skip navigation

PUBLICATIONS

Register for Latest Research

Stay Informed
Register with NCJRS to receive NCJRS's biweekly e-newsletter JUSTINFO and additional periodic emails from NCJRS and the NCJRS federal sponsors that highlight the latest research published or sponsored by the Office of Justice Programs.

NCJRS Abstract

The document referenced below is part of the NCJRS Virtual Library collection. To conduct further searches of the collection, visit the Virtual Library. See the Obtain Documents page for direction on how to access resources online, via mail, through interlibrary loans, or in a local library.

 

NCJ Number: 68262 Find in a Library
Title: MARYLAND - A CASE STUDY OF DEINSTITUTIONALIZATION OF STATUS OFFENDERS
Corporate Author: Arthur D Little, Inc
United States of America
Date Published: 1977
Page Count: 37
Sponsoring Agency: Arthur D Little, Inc
Cambridge, MA 02140
Document: PDF
Type: Report (Study/Research)
Format: Document
Language: English
Country: United States of America
Annotation: THIS CASE STUDY OF THE DEINSTITUTIONALIZATION OF STATUS OFFENDERS IN MARYLAND ANALYZES THE SERVICE NEEDS OF STATUS OFFENDERS AND THE COST IMPLICATIONS OF PROVIDING TREATMENT IN UNRESTRICTED SETTINGS.
Abstract: INFORMATION FOR THE STUDY WAS GATHERED THROUGH REVIEW OF STATE AND LOCAL REPORTS AND PLANS, DATA ON THE NUMBERS AND TYPES OF YOUTHS WHO CAME INTO CONTACT WITH THE JUVENILE JUSTICE SYSTEM, AND THROUGH FIELD RESEARCH WITH STATE, LOCAL AND PRIVATE AGENCIES. MARYLAND LEGISLATION PROHIBITING THE INSTITUTIONALIZATION OF STATUS OFFENDERS WAS ENACTED IN 1974. AS A RESULT, THE SERVICE NETWORK OF STATE AND COMMUNITY-BASED PROGRAMS HAS EXPANDED EVEN THOUGH THE BASIC STRUCTURE OF THE SERVICE DELIVERY SYSTEM WAS NOT ALTERED BY THE LEGISLATIVE CHANGES. THE JUVENILE SERVICES ADMINISTRATION HAS THE PRIMARY RESPONSIBILITY FOR STATUS OFFENDERS. SINCE THE LEGISLATION, THE NUMBER OF STATUS OFFENDERS REFERRED TO COURT INTAKE HAS BEEN DECREASING. FAMILIES HAVE BEEN ENCOURAGED TO COPE WITH PROBLEMS THEMSELVES OR SEEK HELP FROM LOCAL COMMUNITY AGENCIES. STATUS OFFENDER REFERRALS HAVE INCREASED FROM 31 PERCENT IN 1973 TO 68 PERCENT IN 1976, AND THERE HAVE BEEN PROBLEMS IN INTERAGENCY COORDINATION AND COOPERATION. A MORE REFINED SERVICE DELIVERY SYSTEM AND A REDEFINITION OF AGENCY ROLES IS REQUIRED. THE STATE HAS NO SINGLE AGENCY CAPABLE OF SERVING THE JUVENILE CLIENTS CHARACTERIZED BY A DEPRIVED BACKGROUND, FUNCTIONAL ILLITERACY, EMOTIONAL DISTURBANCE AND SOCIALLY DISRUPTIVE BEHAVIOR. MARYLAND HAS REDUCED SECURE DETENTIONS BY 80 PERCENT AND COMMITMENTS OF STATUS OFFENDERS BY 97 PERCENT IN THE 2 YEARS FOLLOWING THE LEGISLATIVE CHANGE. RUNAWAYS FORM THE MAJORITY OF THOSE NOW IN SECURE DETENTION. HOWEVER, ADDITIONAL SHELTER CARE FACILITIES ARE NEEDED AS WELL AS MORE GROUP HOMES, FOSTER CARE UNITS, AND DAY TREATMENT CENTERS FOR STATUS OFFENDERS AND OTHER TROUBLED YOUTH. COST IMPACT OF DEINSTITUTIONALIZATION HAS BEEN MINIMAL, ALTHOUGH A SIGNIFICANT COST AND SERVICE IMPACT WOULD BE REQUIRED TO END OUT-OF-STATE PLACEMENTS OF STATUS OFFENDERS. TABULAR DATA ARE INCLUDED.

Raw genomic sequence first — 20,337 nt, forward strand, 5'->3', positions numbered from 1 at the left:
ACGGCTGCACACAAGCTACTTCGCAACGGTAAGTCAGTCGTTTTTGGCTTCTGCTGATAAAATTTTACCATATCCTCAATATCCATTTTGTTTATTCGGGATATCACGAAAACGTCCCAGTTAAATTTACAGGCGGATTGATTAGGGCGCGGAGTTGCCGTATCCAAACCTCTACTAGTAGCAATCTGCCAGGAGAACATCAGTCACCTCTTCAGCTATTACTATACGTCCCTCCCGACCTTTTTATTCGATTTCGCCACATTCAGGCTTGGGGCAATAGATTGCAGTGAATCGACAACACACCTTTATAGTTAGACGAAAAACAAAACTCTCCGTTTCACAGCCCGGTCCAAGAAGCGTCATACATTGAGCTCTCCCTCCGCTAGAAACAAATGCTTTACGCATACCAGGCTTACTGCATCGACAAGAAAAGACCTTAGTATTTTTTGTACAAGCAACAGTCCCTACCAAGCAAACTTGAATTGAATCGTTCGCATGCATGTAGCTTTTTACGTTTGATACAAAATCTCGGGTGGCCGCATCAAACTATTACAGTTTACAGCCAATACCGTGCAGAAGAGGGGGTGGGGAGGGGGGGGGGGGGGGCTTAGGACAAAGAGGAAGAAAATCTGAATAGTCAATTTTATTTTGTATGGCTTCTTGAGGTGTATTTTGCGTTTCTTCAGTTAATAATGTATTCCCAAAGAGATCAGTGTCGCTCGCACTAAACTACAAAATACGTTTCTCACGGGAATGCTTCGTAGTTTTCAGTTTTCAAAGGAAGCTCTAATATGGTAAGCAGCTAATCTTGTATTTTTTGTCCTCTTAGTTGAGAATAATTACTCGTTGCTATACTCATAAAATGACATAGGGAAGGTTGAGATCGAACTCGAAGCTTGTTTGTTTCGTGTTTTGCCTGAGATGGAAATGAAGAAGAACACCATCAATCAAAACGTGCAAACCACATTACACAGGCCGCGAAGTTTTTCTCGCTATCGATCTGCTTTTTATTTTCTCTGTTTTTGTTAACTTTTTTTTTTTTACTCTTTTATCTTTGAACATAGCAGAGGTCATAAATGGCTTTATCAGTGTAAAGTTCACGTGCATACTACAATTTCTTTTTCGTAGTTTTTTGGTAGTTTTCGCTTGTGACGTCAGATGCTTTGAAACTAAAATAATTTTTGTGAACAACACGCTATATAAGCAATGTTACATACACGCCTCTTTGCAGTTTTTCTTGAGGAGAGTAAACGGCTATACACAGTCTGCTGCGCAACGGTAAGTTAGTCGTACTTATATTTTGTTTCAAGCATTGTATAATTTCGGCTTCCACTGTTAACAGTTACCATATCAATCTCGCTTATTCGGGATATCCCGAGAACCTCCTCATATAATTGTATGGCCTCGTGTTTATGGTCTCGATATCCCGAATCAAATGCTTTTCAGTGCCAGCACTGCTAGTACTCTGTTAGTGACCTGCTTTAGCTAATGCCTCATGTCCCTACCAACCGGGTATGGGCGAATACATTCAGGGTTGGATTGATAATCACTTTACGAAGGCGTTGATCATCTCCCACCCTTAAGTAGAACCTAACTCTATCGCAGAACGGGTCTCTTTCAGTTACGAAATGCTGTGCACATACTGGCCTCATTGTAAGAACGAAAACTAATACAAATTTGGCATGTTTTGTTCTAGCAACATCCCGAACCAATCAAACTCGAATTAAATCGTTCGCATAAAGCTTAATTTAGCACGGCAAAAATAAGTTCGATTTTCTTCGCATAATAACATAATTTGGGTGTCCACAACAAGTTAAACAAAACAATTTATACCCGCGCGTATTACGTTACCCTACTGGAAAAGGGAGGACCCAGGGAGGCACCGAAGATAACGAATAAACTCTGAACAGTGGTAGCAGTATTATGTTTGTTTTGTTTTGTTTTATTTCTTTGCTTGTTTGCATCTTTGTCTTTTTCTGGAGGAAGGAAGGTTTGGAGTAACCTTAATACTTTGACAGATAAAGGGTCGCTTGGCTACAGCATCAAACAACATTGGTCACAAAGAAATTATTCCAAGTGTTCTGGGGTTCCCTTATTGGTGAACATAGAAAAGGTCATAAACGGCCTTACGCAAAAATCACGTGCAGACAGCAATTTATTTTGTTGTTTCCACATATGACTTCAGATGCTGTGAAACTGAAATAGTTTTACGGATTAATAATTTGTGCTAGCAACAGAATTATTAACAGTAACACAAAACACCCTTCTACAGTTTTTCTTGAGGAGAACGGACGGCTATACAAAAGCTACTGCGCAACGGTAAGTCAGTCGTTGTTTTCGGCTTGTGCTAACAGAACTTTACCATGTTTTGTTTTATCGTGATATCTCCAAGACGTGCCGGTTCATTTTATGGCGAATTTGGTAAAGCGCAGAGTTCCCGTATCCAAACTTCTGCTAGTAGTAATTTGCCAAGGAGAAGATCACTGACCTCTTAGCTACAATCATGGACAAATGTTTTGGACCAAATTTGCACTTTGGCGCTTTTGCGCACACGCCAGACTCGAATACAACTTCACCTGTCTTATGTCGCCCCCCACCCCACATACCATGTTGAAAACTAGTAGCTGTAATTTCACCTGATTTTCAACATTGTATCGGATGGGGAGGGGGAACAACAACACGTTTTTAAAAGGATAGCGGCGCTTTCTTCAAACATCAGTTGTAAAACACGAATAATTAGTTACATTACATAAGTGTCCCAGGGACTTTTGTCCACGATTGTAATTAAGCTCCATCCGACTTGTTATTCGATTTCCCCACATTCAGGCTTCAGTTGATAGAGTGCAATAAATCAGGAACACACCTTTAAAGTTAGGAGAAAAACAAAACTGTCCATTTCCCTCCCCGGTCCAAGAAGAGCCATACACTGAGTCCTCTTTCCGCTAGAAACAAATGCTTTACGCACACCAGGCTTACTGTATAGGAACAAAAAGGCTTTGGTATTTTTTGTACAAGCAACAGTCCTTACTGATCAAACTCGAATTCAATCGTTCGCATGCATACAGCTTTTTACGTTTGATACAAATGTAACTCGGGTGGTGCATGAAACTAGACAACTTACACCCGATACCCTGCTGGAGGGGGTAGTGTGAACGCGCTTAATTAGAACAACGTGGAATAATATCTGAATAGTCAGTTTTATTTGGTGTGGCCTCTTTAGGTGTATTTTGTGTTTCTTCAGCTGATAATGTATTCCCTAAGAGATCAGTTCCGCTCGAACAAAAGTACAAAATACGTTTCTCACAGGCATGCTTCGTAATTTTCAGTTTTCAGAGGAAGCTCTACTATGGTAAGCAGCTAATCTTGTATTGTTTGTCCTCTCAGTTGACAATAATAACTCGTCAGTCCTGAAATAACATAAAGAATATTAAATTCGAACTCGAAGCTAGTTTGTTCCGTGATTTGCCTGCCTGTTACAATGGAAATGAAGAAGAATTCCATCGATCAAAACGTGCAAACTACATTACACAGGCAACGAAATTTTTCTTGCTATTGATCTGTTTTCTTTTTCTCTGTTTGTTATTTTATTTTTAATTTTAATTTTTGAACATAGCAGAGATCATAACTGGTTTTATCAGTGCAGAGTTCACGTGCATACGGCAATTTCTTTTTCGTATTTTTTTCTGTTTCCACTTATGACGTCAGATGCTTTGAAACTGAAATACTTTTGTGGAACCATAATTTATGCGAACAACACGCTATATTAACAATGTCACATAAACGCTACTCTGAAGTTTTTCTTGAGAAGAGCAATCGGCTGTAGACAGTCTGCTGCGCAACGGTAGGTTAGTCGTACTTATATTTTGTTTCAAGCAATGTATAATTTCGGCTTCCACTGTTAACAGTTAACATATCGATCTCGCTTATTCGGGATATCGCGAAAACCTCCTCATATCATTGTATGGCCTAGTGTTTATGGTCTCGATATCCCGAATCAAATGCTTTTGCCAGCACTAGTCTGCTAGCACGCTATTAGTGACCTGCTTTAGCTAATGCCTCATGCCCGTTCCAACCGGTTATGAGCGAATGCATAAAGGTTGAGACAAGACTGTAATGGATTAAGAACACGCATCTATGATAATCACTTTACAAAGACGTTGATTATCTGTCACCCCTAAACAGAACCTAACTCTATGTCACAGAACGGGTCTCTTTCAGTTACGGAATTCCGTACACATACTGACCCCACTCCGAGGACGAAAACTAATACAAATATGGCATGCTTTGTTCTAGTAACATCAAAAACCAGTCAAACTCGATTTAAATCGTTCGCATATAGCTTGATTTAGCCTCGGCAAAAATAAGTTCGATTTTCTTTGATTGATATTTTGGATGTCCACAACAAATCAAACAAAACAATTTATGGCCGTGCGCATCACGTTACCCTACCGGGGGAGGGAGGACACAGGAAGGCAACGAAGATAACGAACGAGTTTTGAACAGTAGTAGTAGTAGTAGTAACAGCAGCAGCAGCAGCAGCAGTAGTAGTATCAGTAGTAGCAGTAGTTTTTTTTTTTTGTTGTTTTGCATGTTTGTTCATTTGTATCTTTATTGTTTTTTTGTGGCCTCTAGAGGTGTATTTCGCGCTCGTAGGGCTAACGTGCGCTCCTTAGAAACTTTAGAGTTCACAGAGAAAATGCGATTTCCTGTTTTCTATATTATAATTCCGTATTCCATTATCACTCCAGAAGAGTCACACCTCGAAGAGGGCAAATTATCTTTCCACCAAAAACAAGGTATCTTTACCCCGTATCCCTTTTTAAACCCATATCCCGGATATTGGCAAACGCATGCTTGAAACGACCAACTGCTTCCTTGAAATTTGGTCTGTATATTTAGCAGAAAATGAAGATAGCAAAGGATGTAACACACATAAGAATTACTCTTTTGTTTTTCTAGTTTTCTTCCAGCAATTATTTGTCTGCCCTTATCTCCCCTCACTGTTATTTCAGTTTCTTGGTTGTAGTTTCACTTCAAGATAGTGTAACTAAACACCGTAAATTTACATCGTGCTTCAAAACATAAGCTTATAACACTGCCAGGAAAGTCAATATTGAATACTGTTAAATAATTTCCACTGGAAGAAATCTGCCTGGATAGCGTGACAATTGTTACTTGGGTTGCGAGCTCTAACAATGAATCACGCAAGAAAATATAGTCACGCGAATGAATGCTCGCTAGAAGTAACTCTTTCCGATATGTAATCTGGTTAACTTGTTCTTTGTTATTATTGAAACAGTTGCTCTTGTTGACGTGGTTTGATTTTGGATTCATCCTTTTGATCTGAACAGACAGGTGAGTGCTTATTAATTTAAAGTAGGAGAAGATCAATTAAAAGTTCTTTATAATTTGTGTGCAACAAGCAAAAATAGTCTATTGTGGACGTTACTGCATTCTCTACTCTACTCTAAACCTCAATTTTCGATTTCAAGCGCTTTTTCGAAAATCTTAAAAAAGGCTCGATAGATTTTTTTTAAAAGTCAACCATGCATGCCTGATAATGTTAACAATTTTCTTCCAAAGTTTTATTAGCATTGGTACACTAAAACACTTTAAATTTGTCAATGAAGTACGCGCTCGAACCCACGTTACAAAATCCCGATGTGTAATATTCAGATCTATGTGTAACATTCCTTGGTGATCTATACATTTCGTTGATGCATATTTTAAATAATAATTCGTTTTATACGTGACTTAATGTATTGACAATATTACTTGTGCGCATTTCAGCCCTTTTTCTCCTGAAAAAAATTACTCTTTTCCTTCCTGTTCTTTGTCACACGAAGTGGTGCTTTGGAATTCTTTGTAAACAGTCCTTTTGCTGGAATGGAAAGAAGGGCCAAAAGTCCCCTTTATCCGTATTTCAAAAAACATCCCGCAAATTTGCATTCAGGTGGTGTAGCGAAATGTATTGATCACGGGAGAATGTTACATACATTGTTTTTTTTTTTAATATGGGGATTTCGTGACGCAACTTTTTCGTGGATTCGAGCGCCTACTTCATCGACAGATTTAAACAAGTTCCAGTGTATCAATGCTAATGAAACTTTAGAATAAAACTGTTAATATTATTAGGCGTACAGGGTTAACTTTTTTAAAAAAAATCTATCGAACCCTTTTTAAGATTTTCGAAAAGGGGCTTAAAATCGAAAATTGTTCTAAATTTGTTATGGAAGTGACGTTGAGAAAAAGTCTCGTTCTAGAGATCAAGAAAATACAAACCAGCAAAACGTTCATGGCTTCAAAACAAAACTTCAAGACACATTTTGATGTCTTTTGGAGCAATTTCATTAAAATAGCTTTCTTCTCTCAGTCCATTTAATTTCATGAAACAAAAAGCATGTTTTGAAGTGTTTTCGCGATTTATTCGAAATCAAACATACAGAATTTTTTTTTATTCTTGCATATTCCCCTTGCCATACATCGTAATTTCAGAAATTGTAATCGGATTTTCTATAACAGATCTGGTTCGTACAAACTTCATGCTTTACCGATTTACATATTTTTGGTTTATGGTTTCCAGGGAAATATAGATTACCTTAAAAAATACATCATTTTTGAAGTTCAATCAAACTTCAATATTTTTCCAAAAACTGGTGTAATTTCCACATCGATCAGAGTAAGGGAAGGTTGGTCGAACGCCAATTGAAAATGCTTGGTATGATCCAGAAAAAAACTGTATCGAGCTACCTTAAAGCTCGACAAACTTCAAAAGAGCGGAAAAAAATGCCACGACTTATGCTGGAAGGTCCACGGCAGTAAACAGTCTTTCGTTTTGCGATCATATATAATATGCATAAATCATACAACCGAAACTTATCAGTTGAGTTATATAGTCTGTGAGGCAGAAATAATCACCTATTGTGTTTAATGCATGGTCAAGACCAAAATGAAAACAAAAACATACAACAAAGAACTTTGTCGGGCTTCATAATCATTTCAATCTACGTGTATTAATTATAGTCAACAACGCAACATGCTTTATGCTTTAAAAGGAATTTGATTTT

Index Term(s): Case studies; Deinstitutionalization; Juvenile court diversion; Juvenile status offenses; Maryland; Status offender diversion
To cite this abstract, use the following link:
http://www.ncjrs.gov/App/publications/abstract.aspx?ID=68262

*A link to the full-text document is provided whenever possible. For documents not available online, a link to the publisher's website is provided. Tell us how you use the NCJRS Library and Abstracts Database - send us your feedback.